Much of the problem has to do with the fact that these don't readily allow for easy manipulation of the worm when it's first inserted into the cork.  As a result, the trick to successfully using a winged ‘screw lies in your ability to firmly insert its worm into the cork.  For the best results, start by drawing the wings upward and grasping them in one hand along with the top portion of the worm mechanism; with the other hand, guide the worm securely into the middle of the cork surface.  Once the worm is firmly inside the cork, release the wings and continue twisting the worm until most of it disappears inside the cork.  Finally, draw the wings slowly upwards while the bottle rests on a sturdy level surface.  The cork should come out easily.

Rabbits & such
Rabbit corkscrews are the hefty, often black devices that use a lever mechanism to take the elbow grease out of the opening equation.  Trouble is, rabbits not only take up a ton of unnecessary room in your kitchen, they're among the most difficult–to–figure–out 'screws on the market!  But, if you do choose to invest in one (or receive one as a non-returnable gift), it can pay to take a little time to figure out how to use the darn thing.

The upside to cumbersome rabbits is that they often come with a handy foil-cutting device (part of the bells and whistles portion of your purchase). Use this to remove the foil cap from your wine with a quick pinch and twist around the top of the bottle.  Next, position the worm portion of your rabbit over the cork, and close the handles around either side of the worm until the device forms a snug vice-like hold on the neck of the bottle.  Grasping the now-conjoined ends of the handles firmly with one hand, lift the top lever mechanism up and away from you until the cork is pulled cleanly from the bottle.  Then, release the vice grip from the neck and pour away; you can eject the cork simply by repeating the motion in reverse, without the bottle underneath.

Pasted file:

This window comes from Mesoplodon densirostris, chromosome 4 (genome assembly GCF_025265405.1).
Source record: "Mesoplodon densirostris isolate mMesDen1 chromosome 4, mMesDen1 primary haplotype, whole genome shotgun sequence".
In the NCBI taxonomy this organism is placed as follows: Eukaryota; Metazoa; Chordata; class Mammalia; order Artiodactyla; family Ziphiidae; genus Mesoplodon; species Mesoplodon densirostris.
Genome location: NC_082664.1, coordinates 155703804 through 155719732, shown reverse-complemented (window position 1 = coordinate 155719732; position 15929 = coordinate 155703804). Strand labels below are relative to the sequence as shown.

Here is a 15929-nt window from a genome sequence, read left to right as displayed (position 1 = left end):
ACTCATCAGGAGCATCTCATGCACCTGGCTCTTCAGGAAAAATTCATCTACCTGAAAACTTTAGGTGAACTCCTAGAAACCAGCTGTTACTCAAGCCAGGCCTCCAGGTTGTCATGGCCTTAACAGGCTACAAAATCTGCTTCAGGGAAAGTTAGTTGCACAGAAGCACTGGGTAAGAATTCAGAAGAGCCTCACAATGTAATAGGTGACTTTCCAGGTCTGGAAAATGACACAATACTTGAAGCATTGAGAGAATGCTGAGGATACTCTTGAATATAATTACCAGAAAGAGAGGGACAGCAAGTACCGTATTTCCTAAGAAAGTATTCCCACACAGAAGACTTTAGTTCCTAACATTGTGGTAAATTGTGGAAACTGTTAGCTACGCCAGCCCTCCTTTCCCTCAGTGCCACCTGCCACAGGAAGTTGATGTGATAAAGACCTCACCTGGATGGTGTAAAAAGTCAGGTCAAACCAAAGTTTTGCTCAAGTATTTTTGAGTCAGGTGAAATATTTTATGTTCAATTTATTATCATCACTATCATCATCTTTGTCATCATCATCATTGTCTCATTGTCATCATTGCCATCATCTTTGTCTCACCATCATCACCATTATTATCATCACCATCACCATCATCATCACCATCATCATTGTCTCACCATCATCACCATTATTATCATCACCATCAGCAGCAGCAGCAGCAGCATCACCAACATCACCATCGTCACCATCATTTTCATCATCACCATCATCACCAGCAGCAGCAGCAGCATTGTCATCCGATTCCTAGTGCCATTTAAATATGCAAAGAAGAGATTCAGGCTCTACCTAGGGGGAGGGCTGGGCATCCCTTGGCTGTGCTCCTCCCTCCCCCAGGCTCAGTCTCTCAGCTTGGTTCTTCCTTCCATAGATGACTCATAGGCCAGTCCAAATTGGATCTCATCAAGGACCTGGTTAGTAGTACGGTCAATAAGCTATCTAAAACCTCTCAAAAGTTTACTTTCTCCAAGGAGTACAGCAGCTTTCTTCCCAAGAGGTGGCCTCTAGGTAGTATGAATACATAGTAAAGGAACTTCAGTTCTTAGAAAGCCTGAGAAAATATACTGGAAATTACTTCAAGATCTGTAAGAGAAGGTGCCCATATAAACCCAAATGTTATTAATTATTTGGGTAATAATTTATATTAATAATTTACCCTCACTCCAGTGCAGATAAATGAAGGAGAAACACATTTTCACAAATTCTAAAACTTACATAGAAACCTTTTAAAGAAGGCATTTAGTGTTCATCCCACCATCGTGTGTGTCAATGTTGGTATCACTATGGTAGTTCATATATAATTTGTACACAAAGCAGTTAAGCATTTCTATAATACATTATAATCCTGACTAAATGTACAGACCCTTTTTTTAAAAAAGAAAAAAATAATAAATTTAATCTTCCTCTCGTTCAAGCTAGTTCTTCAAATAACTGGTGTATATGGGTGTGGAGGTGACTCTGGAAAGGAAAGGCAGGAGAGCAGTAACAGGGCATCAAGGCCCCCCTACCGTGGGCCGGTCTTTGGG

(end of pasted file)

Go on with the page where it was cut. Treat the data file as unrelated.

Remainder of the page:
Waiter widgets
My own top choice for cork removal, the waiter's corkscrew is one that folds up compactly (to fit into a waiter's pocket, natch), doesn't cost much and works efficiently time and again.  Widely available for less than $10, the waiter's corkscrew consists of a basic worm and lever attached to a tiny retractable knife that's used to remove the foil from the top of bottles. 

How does it work?  First, use the knife to cut around the top of the foil cap just above the lip of the bottle (this is the part that protrudes outward near the bottle's opening), then peel the foil away to expose the cork.  Grasping the bottle firmly with one hand, guide the worm into the cork with the other, and use this same hand to then twist the worm all the way into the cork.  Next, secure the lever extension (this is usually a steel or chrome piece that tilts down towards the cork) to the lip of the bottle; place a hand firmly on top of where it joins the bottle to ensure a non-slip pull.  Finally, slowly pull upwards on the lever, which should extract the cork from the bottle. 

While this method does requires some brute strength (a double-lever extension alleviates some of this), it's the most sure-fire and efficient method I've found for cork removal, to date. 

Stay tuned for more tips.

contributed by:  Courtney Cochran

At harvest time in California wine country, it's not just warm during the day. Sometimes it's downright hot. That's because the vast Pacific Ocean, the cold California current that runs along the coast, and other factors conspire to push our summer season, weather-wise, much later into the year than in other parts of the country.

So while the south is steaming and the Midwest is baking in June and July, California's coastal counties are often chilled by morning fog and cooled by afternoon wind. Then in September and October, when the leaves are turning in Wisconsin's Door County and people are donning jackets to walk on Cape Cod, vines in California hang in all-day sun, soaking up the energy they need to complete their reproductive cycle.